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PreK-Grade 12 International Day and Boarding School in Kobe, Japan | Since 1913


History of Tea Ceremony at Canadian Academy

History of Tea Ceremony at Canadian Academy

Have you ever visited our tea ceremony room? Right in the middle of our elementary school wing, is our quiet and peaceful tea room, where we can dive into the world of Japanese tea ceremony. We are blessed to be able to house an authentic and beautiful tea room and are proud of the long history our tea ceremony students and teachers have established. At Canadian Academy, everybody in the school community, including students, staff members, and parents, has a chance to study tea ceremony.

'Tea ceremony has the power to connect us as humans, wherever we come from and whichever language we speak.'

As Ms. Mizushima, a former tea ceremony teacher at CA for over 20 years, says, the tea ceremony practice is not only about learning how to make tea; it's more about the mindset and hospitality. 

Tea ceremony at CA started more than 40 years ago. It started as a PTA activity and became an afterschool club in 1990.

'Many of the students joined the tea ceremony just because they were curious to eat wagashi (Japanese sweets), but they got fascinated little by little as they understood the world of tea.' Ms. Mizushima reflects on the time when she was teaching.

The spirit of tea ceremony supported our students when school resumed after the Great Hanshin Earthquake, which occurred in 1995. At that time, all after school clubs and activities, including tea ceremony, were paused, due to interrupted public transportation and extensive commute hours for students and teachers. Until one day, when some students from the tea ceremony club suggested:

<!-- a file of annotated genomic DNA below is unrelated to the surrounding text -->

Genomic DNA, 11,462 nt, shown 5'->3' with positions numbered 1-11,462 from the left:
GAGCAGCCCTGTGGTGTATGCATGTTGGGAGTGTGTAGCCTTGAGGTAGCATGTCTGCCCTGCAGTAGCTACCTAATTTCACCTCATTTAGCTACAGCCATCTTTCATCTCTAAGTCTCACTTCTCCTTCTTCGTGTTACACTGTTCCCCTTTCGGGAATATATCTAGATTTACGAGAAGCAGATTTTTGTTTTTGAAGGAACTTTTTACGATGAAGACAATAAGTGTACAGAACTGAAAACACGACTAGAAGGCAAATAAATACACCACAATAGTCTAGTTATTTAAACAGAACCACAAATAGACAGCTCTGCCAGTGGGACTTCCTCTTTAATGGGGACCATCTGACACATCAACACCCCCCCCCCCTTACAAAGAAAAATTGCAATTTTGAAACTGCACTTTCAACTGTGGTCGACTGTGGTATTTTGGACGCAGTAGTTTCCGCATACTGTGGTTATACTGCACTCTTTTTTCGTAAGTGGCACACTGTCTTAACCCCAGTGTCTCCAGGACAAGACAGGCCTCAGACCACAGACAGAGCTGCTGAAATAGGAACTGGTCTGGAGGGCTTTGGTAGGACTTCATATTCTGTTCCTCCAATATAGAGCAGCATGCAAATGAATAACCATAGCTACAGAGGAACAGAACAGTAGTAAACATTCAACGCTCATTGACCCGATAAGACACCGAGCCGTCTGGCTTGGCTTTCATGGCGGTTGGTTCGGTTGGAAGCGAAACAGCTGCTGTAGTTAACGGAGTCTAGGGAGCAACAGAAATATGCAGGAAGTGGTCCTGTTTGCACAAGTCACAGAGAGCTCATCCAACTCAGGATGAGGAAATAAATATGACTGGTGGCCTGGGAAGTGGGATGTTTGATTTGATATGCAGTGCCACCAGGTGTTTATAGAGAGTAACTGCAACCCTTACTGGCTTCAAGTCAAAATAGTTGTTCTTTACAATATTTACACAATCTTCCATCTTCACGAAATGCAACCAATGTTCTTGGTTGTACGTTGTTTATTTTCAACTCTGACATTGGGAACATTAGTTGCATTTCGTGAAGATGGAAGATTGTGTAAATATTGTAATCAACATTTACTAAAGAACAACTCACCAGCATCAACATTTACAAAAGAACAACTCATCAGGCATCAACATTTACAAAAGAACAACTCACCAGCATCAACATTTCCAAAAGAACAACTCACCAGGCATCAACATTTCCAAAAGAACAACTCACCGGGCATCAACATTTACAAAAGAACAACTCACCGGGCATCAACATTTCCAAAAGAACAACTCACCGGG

'Why don't we resume tea ceremony? It will help us stay calm.' 

Upon consideration, we started to offer tea ceremony as an extracurricular activity during school hours for high school students. It is still offered today, and is now also considered as a CAS activity. This year, 26 students and five staff members take part in tea ceremony. 

The current tea room was transformed and transferred from its original location in a different part of the school in 2006. 'This is the best place to indulge in Japanese culture. It smells like charcoal, and I feel so peaceful.' says a tea ceremony student.

'和 (harmony) 敬 (respect) 清 (clear mind) 寂 (calmness). I always talk about these principles in my tea ceremony lesson. I like to discuss this mentality with my students, saying it's also connected with our daily lives.' Ms. Smailes, the tea ceremony coordinator, says.

In March, the tea ceremony students will be inviting their peers from elementary and secondary school for a tea ceremony experience demonstration. There will also be a tea ceremony booth at the Food and Fun Fair in April. These are great opportunities for the students to share their tea ceremony experiences, and for the school community to learn from the tea ceremony students. 

Tea ceremony has been an essential part of our school identity. We continue to embrace this cultural opportunity and support our students to deepen their understanding of the local culture.